Support to help children with complex health needs overcome the barriers to ‘An Ordinary Life’

Release Date: 15 May 2014

Source: The Foundation for People with Learning Disabilities

Country: United Kingdom

Today, the Foundation for People with Learning Disabilities is launching a package of new support materials to raise awareness of the aspirations of children with complex health needs and their families, and to highlight the opportunities available to improve their lives.

The materials are the result of the charity’s three year project “An Ordinary Life” and  include the briefing, Looking for an ordinary life, and the booklet Children and young people with complex health needs – a one-stop booklet for families.

It is estimated that over 6,000 children in the UK have complex health needs, with a growing number living into adulthood. These children may have special educational needs and / or life-limiting conditions and can often be technology-dependent, are well attended to medically, but their social, emotional and developmental needs are not always prioritised.

As part of the project, nearly 40 children and families from across England shared the obstacles hindering their quality of life, and the Foundation supported many of these families to try new approaches. Many needed help with practical issues, including accessing leisure opportunities, transport, having a voice and making adaptations to the home, and described the difference that a suitable home, personal budgets and person centred planning can make.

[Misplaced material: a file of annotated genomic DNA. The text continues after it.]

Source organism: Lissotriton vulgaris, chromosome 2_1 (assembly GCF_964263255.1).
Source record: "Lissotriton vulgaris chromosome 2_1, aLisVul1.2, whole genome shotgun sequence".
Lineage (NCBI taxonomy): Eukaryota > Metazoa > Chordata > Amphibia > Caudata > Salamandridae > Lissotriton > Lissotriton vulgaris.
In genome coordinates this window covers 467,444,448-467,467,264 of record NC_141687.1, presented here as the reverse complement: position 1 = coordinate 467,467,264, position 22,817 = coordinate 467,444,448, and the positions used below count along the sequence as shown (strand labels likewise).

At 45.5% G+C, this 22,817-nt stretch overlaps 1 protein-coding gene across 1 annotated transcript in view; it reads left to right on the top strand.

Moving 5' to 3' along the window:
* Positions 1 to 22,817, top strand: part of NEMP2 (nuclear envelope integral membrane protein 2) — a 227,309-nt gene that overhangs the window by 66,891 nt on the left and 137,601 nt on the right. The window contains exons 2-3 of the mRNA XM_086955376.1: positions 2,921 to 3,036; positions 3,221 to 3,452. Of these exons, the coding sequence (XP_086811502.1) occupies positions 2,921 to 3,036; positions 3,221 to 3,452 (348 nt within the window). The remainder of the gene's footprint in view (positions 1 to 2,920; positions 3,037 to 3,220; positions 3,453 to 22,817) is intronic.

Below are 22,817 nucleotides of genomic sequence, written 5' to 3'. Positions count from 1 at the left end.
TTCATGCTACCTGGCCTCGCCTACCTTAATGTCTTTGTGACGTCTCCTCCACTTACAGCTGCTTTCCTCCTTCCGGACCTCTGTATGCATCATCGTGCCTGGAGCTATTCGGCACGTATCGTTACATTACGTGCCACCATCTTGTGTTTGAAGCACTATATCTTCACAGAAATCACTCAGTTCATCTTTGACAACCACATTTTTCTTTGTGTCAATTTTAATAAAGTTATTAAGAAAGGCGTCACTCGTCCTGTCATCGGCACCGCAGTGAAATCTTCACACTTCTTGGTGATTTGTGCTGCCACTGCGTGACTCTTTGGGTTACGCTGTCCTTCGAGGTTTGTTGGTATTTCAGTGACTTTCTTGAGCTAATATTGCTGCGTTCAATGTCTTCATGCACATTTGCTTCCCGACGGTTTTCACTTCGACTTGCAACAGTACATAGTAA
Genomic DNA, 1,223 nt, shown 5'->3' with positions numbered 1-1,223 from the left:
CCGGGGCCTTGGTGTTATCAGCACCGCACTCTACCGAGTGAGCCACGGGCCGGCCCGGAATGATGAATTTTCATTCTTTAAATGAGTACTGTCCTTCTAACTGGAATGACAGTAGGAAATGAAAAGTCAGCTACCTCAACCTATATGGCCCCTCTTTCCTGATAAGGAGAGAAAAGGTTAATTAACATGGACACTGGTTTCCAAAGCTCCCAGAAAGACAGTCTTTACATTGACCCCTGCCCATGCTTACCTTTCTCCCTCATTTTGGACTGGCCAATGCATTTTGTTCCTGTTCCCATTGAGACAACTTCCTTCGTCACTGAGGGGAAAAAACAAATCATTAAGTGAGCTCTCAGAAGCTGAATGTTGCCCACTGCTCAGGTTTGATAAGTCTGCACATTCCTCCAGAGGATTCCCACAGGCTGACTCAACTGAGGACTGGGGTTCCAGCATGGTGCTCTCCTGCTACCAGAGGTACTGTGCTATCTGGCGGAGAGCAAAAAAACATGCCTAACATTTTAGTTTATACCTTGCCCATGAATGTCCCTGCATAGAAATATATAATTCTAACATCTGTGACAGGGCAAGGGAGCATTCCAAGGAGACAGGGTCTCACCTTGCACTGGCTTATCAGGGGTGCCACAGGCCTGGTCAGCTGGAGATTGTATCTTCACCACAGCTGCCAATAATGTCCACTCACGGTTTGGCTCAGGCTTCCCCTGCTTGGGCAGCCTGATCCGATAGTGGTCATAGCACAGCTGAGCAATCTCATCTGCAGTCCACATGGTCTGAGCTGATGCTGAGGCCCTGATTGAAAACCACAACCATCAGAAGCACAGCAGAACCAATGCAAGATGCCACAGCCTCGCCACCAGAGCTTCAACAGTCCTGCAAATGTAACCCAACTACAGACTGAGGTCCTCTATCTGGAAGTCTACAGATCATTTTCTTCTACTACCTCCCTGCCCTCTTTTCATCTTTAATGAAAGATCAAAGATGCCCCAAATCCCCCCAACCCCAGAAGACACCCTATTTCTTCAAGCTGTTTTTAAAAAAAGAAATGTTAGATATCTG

Families require accurate and timely information and support to make these things happen, however there are a whole range of professionals these children are in contact with, yet it is very rare to find a family who say they have someone who can join all these up for them. The charity is calling for improved partnership working through shared decision making between families and services would really help this process.

Jill Davies, Research Programme Manager at the Foundation for People with Learning Disabilities, says:

“It is clear that children in this group are not only fighting to stay alive, but they also have to fight for the opportunities to do ordinary things that others take for granted - from the exercising of basic childhood rights, like communication, independence and friendships, to more spontaneous aspects of life, like going on a school trip. 

“We need to ensure that publicly funded services work as effectively and efficiently as possible to support the family, through person centred planning, to make sure their child is at the heart of their own care.”

The briefing has been designed for practitioners, children’s health and social care commissioners, schools and colleges and aims to inform and raise awareness about the aspirations of this group of children and their families, while the booklet for families aims to offer information and routes to support, which will improve the quality of life for this group of children and young people and their families.

The Foundation is also launching:

• A one stop booklet for parents: Children and young people with complex health needs
• An easy read person centred planning template: My Health and Person Centred Plan
• Three handy factsheets: Leisure, Flying and Financial Benefits
• One page profile template for children with complex needs: A book about me
• An ordinary life: a booklet to help families make sure their child is at the heart of their own care